How Cornwall creamed off tourism

January 17, 1997

Images of the "Cornish Riviera" which are still popular today stem from a railway advertising campaign of almost a century ago, according to Staffordshire University geography lecturer Chris Thomas.

Mr Thomas said that after a railway bridge at Saltash provided a physical link between Cornwall and an industrialising Britain, the railway companies went on to provide a metaphorical span, presenting notions of Cornwall, which endured to this day, as a land of romance and traditional values in a changing world. And he suggested that research into tourist spots by social and cultural geographers should expand to cover the railways, since they transported not only tourists, but also ideas.

"The Great Western Railway invented new ways of seeing Cornwall," he said. The coinage of the term Cornish Riviera emerged from a 1904 competition to name a new train, and was used by the railway company in posters and jigsaws, which it sold by the thousand at cost price to promote railway travel. But the posters were popular not because the public had an intrinsic interest in railways but because the poster art was aesthetically pleasing.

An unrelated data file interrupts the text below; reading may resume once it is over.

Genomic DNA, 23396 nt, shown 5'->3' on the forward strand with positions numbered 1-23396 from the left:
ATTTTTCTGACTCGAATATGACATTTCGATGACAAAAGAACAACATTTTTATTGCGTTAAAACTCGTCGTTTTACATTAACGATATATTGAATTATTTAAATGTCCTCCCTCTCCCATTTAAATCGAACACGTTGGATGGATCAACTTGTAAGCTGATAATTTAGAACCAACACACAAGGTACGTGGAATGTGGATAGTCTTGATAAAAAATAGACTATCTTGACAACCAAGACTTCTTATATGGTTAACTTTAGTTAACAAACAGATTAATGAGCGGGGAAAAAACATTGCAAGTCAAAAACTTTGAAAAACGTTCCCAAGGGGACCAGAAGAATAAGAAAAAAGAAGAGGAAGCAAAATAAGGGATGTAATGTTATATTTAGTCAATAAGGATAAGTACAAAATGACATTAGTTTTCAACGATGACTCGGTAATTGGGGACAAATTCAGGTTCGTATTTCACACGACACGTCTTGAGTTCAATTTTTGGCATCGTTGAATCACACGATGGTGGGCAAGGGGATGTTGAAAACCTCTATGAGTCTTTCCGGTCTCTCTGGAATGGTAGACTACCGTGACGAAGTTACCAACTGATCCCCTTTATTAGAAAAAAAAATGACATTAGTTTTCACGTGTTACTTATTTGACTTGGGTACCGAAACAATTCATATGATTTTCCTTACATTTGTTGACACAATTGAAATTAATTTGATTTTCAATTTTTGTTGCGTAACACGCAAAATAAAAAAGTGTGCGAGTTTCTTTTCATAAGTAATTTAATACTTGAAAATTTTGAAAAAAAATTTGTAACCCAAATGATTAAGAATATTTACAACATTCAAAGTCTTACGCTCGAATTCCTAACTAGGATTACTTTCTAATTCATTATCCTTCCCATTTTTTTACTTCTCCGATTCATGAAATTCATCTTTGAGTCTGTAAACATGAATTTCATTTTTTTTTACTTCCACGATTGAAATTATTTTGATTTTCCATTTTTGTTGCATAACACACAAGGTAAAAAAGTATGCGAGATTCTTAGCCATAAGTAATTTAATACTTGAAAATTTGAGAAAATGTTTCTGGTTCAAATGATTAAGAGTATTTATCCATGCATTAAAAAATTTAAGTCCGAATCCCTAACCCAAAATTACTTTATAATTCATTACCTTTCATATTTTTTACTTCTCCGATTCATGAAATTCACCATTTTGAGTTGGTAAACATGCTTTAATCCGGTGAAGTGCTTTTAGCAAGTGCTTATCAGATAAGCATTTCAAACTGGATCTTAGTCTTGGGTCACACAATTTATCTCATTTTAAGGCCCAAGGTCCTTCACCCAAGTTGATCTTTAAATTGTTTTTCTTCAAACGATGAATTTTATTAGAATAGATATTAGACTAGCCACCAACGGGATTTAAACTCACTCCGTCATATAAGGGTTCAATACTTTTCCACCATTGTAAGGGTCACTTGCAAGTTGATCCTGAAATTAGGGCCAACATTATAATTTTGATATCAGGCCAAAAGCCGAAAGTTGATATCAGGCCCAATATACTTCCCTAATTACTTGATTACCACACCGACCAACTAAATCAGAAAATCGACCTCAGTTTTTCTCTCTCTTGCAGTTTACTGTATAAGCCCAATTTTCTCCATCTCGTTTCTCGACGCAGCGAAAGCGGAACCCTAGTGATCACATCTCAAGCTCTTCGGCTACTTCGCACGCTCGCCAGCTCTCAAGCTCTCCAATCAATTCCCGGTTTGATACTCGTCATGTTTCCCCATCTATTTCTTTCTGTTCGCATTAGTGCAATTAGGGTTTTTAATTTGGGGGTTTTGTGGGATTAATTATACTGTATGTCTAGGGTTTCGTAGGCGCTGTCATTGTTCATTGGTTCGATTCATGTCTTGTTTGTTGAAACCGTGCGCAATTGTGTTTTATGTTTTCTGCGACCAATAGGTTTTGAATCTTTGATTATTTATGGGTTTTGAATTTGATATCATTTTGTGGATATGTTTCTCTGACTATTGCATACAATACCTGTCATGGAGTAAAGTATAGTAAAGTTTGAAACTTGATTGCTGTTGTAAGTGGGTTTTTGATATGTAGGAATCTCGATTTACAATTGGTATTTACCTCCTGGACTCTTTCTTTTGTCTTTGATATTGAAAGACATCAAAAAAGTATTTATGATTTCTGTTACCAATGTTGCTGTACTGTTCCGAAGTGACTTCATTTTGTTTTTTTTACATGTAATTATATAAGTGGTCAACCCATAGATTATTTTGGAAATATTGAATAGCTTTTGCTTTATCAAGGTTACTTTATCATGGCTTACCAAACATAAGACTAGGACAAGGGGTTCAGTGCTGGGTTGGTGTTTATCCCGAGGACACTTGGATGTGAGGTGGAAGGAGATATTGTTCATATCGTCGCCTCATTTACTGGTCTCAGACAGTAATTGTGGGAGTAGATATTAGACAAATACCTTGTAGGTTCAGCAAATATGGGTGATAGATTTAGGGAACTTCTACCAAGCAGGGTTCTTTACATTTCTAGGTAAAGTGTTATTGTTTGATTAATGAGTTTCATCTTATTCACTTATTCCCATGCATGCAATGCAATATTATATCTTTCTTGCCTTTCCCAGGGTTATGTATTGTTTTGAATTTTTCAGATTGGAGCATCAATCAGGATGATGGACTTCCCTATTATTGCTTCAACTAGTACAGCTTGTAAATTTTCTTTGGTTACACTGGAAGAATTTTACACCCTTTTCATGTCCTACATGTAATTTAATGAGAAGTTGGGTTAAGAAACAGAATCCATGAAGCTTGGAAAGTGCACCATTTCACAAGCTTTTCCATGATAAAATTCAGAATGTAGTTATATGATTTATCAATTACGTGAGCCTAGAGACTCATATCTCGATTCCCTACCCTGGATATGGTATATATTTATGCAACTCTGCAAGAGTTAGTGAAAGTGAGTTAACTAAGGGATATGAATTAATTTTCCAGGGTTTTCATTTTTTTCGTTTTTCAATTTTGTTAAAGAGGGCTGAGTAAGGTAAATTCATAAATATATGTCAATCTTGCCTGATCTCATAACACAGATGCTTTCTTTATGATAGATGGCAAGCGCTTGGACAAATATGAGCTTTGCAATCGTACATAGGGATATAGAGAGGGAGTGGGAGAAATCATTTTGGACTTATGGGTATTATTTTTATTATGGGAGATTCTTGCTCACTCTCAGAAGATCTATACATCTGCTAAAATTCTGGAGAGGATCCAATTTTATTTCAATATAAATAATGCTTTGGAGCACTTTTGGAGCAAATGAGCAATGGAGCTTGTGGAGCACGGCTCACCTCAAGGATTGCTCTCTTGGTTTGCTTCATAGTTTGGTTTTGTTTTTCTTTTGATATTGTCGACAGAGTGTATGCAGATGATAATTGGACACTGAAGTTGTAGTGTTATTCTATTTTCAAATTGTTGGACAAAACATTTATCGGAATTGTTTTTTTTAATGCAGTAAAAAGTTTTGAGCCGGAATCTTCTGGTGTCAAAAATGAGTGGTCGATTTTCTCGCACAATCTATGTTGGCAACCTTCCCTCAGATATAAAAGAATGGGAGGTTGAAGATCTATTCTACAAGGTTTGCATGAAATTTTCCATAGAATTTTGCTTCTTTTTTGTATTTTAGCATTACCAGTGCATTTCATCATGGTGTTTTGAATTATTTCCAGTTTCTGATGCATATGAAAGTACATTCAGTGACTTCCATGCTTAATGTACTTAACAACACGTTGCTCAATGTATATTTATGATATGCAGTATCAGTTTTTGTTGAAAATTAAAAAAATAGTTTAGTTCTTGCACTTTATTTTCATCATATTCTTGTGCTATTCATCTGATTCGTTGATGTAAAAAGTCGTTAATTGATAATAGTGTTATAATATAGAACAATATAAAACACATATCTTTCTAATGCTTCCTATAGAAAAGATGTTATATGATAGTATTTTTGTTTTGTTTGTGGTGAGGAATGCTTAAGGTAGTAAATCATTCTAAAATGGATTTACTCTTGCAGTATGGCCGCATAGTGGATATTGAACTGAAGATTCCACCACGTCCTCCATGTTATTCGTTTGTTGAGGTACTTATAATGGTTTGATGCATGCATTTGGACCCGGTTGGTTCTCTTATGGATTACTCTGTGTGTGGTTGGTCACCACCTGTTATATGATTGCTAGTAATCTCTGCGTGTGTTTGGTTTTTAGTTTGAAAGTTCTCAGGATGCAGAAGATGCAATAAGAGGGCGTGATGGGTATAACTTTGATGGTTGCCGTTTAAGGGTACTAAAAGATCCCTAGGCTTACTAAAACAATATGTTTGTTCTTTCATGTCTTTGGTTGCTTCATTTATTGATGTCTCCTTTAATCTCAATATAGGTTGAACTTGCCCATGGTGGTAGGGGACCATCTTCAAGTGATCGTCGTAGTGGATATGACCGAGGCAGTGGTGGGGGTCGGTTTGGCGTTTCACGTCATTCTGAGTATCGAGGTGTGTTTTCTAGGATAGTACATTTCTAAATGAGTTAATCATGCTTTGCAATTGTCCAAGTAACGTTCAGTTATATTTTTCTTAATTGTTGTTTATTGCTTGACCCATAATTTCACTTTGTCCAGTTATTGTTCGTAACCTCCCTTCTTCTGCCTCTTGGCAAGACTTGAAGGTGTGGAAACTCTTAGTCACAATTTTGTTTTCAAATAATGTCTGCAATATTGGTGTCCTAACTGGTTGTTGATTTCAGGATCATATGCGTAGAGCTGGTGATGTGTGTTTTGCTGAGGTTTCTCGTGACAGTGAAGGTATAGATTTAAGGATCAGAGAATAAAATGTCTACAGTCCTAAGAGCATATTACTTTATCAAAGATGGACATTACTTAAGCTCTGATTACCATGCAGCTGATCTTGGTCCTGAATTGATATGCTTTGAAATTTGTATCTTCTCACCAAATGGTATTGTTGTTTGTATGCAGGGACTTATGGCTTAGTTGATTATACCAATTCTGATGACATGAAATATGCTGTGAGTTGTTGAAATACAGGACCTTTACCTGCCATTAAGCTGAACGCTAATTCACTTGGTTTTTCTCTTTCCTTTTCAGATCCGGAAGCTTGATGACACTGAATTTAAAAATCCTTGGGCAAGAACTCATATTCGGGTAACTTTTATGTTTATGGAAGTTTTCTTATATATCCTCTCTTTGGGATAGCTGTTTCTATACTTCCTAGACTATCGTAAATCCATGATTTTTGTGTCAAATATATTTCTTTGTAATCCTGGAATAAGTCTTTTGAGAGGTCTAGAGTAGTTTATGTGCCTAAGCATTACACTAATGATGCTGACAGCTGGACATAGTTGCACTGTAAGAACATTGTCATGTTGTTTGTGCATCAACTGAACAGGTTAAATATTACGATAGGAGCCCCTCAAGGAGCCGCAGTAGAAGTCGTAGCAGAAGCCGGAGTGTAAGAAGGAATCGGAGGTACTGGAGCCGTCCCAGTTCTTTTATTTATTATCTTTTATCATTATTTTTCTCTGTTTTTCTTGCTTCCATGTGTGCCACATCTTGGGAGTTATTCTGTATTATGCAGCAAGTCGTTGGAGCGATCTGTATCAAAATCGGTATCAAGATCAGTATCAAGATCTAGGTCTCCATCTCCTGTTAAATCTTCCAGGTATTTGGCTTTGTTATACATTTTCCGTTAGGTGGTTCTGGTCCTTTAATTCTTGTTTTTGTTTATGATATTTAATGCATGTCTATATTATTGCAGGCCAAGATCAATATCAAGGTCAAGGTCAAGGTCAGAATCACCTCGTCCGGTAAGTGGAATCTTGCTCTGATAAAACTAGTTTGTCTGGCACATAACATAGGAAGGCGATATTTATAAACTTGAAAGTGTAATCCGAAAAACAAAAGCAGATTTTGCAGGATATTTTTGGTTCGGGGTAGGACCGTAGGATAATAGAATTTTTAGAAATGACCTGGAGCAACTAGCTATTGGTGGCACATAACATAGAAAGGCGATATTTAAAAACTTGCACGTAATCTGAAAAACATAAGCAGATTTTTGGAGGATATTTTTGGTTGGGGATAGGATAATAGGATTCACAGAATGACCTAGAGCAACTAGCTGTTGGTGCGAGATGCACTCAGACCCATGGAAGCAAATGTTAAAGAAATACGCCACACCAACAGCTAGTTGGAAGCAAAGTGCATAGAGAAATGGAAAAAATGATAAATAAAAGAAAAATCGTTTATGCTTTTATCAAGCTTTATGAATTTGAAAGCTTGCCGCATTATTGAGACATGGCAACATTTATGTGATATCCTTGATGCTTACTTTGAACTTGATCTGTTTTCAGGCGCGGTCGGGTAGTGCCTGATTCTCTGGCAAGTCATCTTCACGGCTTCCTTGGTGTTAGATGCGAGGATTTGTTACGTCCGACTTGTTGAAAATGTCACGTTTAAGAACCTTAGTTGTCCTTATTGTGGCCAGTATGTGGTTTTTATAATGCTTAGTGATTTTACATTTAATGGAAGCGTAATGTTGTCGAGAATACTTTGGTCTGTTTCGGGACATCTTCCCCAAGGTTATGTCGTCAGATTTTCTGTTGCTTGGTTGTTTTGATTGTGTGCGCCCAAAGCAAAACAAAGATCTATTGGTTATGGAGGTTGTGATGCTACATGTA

One poster from 1907 challenged the attraction of holidays abroad by favourably comparing Cornwall with Italy under the slogan "See Your Own Country First". At a time when classical tours were still popular, the poster capitalised on the classical theme by describing Italy as "known to the Greeks as the western land", and Cornwall as "known to the Romans as the western land".

"The climate is sold again and again, mild in winter and temperate in summer, since people believed they should avoid extremes of temperature to have good health," said Mr Thomas. "This very powerful construction of Cornwall is still in advertising."

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